I’ve sold my next novel to Algonquin, tentatively called The Missing One until I can think of a better title, and I am obsessively writing it now. It’s set in the late 50s and early 60s in a suburban Boston neighborhood and it’s about the yearning for missing fathers, Cold War paranoia, and a crime that takes place with a vanishing child, which ends up targeting a single mother and her son.
Has anyone ever thought a character you wrote was based on them?
Sigh. Yes, although my novels are never based on people that I know. My first novel, Meeting Rozzy Halfway, was about a family living in the Boston suburbs dealing with mental illness. They were called Ben, Bea and Rozzy Nelson. They were all made up, though some of the mental illness details were based on a friend’s sister and so much was very first-novel autobiographical. The book was about to be published and there was all this splashy buzz, when I suddenly got a letter from a lawyer. A family-Ben, Bea and Rozzy (I won’t tell you their last name, but it’s similar to Nelson) was suing for invasion of privacy. They said the situation in the book, from what they had read in the pre-publication publicity, sounded very much like their lives and they wanted to stop the book from being published. I was appalled, but my publisher at the time took it very seriously. I didn’t want to change anything, but my publisher didn’t want this to go to court, and eventually I had to change the names for the paperback edition to Lee, Len and I insisted on keeping Rozzy as Rozzy. I had no idea who these people were, but I was so upset.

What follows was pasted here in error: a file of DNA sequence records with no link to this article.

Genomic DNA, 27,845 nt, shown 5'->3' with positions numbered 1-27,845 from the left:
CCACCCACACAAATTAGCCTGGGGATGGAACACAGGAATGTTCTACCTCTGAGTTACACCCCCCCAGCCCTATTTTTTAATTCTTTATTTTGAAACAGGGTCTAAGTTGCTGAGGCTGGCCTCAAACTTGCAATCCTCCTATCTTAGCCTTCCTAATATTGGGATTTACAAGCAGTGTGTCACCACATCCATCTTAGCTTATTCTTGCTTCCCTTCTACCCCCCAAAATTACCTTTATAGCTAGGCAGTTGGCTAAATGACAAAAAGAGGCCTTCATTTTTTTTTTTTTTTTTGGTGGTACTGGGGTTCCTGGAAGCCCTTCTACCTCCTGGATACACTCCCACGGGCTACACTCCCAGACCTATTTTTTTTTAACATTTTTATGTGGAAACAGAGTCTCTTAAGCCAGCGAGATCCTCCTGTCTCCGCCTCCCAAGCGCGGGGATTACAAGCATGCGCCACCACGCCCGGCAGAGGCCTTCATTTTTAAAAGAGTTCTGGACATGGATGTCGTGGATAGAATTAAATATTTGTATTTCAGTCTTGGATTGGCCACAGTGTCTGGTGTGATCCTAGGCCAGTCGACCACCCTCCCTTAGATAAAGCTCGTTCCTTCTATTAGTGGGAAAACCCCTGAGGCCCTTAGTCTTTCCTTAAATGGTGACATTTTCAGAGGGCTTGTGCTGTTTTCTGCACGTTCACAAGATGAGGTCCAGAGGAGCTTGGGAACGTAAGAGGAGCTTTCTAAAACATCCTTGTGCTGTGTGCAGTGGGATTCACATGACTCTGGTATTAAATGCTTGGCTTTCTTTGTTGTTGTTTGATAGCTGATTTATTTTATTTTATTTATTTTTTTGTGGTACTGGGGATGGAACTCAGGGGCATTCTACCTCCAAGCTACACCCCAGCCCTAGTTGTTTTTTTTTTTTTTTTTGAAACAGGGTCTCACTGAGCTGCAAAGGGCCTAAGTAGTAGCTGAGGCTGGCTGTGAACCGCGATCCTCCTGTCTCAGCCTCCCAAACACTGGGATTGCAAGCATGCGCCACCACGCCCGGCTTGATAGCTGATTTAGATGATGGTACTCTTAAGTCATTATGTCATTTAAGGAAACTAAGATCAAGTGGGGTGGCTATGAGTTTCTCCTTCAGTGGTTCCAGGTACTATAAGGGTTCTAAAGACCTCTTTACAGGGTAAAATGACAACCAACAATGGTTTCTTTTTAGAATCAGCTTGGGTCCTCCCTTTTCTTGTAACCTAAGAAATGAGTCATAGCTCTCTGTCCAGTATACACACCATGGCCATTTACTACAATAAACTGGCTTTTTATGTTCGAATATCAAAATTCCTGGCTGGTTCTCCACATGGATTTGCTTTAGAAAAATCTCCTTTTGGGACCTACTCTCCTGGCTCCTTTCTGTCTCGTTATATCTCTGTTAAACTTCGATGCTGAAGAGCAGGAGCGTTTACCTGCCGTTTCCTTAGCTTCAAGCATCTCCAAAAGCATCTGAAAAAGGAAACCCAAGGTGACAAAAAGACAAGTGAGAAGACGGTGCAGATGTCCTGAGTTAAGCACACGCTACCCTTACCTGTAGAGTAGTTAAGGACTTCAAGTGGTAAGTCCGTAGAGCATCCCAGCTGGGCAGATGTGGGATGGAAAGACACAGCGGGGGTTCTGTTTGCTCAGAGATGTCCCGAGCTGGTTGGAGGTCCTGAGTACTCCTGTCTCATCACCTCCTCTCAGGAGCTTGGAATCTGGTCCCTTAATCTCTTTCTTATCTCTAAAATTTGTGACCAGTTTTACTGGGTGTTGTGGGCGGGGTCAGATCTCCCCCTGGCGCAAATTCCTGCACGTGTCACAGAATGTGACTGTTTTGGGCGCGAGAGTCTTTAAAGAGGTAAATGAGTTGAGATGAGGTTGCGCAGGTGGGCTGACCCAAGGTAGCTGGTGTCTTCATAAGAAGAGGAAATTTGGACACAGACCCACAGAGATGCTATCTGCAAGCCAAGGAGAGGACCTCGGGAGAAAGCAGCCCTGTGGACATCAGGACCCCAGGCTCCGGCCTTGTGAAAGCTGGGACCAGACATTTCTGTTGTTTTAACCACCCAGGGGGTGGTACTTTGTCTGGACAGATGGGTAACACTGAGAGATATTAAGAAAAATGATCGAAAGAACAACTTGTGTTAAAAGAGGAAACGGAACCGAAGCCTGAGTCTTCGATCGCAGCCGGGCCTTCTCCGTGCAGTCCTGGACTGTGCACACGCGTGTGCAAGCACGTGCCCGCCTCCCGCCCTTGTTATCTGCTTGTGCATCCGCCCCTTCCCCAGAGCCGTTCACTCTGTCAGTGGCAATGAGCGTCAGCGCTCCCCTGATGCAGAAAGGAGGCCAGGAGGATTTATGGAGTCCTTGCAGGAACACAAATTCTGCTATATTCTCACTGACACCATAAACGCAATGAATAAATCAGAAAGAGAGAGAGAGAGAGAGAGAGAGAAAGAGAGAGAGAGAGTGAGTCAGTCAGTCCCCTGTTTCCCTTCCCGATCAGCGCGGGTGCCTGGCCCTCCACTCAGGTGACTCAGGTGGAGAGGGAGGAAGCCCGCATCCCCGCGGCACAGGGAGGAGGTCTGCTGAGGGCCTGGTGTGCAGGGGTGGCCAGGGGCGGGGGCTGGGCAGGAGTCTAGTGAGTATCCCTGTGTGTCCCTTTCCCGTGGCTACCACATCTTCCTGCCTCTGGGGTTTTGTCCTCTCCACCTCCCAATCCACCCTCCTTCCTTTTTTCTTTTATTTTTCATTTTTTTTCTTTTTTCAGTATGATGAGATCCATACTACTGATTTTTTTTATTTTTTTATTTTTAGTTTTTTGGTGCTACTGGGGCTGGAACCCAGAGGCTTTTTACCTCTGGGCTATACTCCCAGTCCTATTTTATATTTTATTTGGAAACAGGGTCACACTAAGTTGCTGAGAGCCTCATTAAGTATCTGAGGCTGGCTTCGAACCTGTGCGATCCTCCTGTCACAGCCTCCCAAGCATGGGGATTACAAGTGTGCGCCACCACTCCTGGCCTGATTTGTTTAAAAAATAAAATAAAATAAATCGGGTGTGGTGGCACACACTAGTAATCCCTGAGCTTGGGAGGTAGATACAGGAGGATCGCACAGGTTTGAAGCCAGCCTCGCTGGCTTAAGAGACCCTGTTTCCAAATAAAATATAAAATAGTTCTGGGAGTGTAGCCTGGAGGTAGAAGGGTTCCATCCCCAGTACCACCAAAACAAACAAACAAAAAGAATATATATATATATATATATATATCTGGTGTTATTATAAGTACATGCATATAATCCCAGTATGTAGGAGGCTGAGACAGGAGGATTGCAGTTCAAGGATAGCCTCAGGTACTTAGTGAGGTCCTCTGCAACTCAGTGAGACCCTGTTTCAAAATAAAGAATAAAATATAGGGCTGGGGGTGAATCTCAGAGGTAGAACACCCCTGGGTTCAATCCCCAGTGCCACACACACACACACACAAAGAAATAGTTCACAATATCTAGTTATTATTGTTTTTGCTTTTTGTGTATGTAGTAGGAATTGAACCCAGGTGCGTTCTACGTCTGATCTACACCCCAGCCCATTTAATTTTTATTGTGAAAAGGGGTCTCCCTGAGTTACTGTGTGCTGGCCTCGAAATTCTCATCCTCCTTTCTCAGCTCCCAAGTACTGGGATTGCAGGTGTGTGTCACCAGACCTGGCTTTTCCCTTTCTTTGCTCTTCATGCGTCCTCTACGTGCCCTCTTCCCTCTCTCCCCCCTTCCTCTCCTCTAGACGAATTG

In my essays, I do write about people I know and real situations, but I am careful to never use their real names or any distinguishing physical characteristics. That protects you! Recently, though, I wrote a piece, “The Grief Diet,” in an anthology, Feed Me, about an actual person. This was about a controlling and very toxic ex who wouldn’t let me eat while we were together, and the reason I stayed with him, was because I knew if I left, I would have to grieve the man I really loved. I changed his name, his appearance, all the details of this man, but then another ex surfaced, claiming he knew this was about him and he wanted to suppress the essay, as well as my blog! The lawyers of the anthology brushed him off and told him to go away, and I was very relieved when he did. People can see themselves in all sorts of ways that you don’t intend.
More about Caroline and Pictures of You!
I’m the author of Pictures of You, from Algonquin Books. A literary mystery, it’s about the colliding lives of four different people after a mysterious crash: a photographer fleeing her philandering husband who’s gotten his girlfriend pregnant; a wife and mother running from her life; a young asthmatic boy with a secret; and a husband who is desperate to understand what his wife and son were doing with a suitcase three hours away from home. It went into three printings before publication and is the January book club pick for Costco, BJ’s, and The Nervous Breakdown. It’s been lauded in Vanity Fair, O Magazine and Elle so far, and it’s sold to The UK, Australia, New Zealand and Serbia! I’m about to embark on a tour and I hope people will check my website and come to see me! I promise to draw pictures in their books!
If you’d like to win a signed copy of Pictures of You, leave a comment below. We’ll announce the winner in our February 6th News Flash!